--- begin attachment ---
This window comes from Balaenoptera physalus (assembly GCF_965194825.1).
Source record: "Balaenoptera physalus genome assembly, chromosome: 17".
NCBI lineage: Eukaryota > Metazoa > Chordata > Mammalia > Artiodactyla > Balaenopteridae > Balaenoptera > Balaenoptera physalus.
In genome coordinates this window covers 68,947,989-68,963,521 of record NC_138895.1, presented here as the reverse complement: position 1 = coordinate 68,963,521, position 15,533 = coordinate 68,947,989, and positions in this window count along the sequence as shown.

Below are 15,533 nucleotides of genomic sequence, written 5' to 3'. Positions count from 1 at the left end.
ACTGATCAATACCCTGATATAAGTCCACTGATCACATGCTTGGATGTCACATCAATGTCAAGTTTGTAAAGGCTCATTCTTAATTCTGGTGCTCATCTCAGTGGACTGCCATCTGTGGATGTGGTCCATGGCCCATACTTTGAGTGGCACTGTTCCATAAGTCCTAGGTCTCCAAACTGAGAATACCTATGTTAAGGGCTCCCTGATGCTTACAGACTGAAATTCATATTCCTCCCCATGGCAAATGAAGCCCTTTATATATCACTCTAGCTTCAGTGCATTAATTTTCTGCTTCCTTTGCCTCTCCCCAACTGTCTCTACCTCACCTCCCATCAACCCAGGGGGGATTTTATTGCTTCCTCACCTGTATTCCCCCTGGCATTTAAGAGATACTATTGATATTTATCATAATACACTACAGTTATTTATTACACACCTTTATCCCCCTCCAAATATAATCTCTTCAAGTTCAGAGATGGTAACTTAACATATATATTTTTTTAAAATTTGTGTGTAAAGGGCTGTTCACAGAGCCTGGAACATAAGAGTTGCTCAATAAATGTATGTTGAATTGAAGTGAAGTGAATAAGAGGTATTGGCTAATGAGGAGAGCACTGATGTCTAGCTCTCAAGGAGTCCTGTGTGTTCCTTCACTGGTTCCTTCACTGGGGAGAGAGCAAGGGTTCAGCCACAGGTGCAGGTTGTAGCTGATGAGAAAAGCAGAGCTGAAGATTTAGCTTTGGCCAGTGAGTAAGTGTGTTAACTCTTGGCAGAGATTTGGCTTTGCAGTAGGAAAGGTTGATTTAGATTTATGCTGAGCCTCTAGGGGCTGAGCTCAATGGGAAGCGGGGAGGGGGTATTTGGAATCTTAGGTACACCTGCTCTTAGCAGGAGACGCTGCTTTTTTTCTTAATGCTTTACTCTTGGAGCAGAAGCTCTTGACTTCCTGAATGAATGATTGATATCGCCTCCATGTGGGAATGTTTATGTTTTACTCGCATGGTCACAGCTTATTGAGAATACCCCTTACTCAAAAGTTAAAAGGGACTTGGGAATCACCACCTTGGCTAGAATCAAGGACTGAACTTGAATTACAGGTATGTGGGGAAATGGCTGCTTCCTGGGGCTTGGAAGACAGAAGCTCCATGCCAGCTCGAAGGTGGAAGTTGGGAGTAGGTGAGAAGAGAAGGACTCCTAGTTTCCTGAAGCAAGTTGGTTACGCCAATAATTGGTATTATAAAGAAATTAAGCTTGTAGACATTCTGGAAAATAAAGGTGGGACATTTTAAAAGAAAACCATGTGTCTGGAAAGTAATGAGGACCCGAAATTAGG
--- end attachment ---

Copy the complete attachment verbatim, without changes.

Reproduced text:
This window comes from Balaenoptera physalus (assembly GCF_965194825.1).
Source record: "Balaenoptera physalus genome assembly, chromosome: 17".
NCBI lineage: Eukaryota > Metazoa > Chordata > Mammalia > Artiodactyla > Balaenopteridae > Balaenoptera > Balaenoptera physalus.
In genome coordinates this window covers 68,947,989-68,963,521 of record NC_138895.1, presented here as the reverse complement: position 1 = coordinate 68,963,521, position 15,533 = coordinate 68,947,989, and positions in this window count along the sequence as shown.

Below are 15,533 nucleotides of genomic sequence, written 5' to 3'. Positions count from 1 at the left end.
ACTGATCAATACCCTGATATAAGTCCACTGATCACATGCTTGGATGTCACATCAATGTCAAGTTTGTAAAGGCTCATTCTTAATTCTGGTGCTCATCTCAGTGGACTGCCATCTGTGGATGTGGTCCATGGCCCATACTTTGAGTGGCACTGTTCCATAAGTCCTAGGTCTCCAAACTGAGAATACCTATGTTAAGGGCTCCCTGATGCTTACAGACTGAAATTCATATTCCTCCCCATGGCAAATGAAGCCCTTTATATATCACTCTAGCTTCAGTGCATTAATTTTCTGCTTCCTTTGCCTCTCCCCAACTGTCTCTACCTCACCTCCCATCAACCCAGGGGGGATTTTATTGCTTCCTCACCTGTATTCCCCCTGGCATTTAAGAGATACTATTGATATTTATCATAATACACTACAGTTATTTATTACACACCTTTATCCCCCTCCAAATATAATCTCTTCAAGTTCAGAGATGGTAACTTAACATATATATTTTTTTAAAATTTGTGTGTAAAGGGCTGTTCACAGAGCCTGGAACATAAGAGTTGCTCAATAAATGTATGTTGAATTGAAGTGAAGTGAATAAGAGGTATTGGCTAATGAGGAGAGCACTGATGTCTAGCTCTCAAGGAGTCCTGTGTGTTCCTTCACTGGTTCCTTCACTGGGGAGAGAGCAAGGGTTCAGCCACAGGTGCAGGTTGTAGCTGATGAGAAAAGCAGAGCTGAAGATTTAGCTTTGGCCAGTGAGTAAGTGTGTTAACTCTTGGCAGAGATTTGGCTTTGCAGTAGGAAAGGTTGATTTAGATTTATGCTGAGCCTCTAGGGGCTGAGCTCAATGGGAAGCGGGGAGGGGGTATTTGGAATCTTAGGTACACCTGCTCTTAGCAGGAGACGCTGCTTTTTTTCTTAATGCTTTACTCTTGGAGCAGAAGCTCTTGACTTCCTGAATGAATGATTGATATCGCCTCCATGTGGGAATGTTTATGTTTTACTCGCATGGTCACAGCTTATTGAGAATACCCCTTACTCAAAAGTTAAAAGGGACTTGGGAATCACCACCTTGGCTAGAATCAAGGACTGAACTTGAATTACAGGTATGTGGGGAAATGGCTGCTTCCTGGGGCTTGGAAGACAGAAGCTCCATGCCAGCTCGAAGGTGGAAGTTGGGAGTAGGTGAGAAGAGAAGGACTCCTAGTTTCCTGAAGCAAGTTGGTTACGCCAATAATTGGTATTATAAAGAAATTAAGCTTGTAGACATTCTGGAAAATAAAGGTGGGACATTTTAAAAGAAAACCATGTGTCTGGAAAGTAATGAGGACCCGAAATTAGG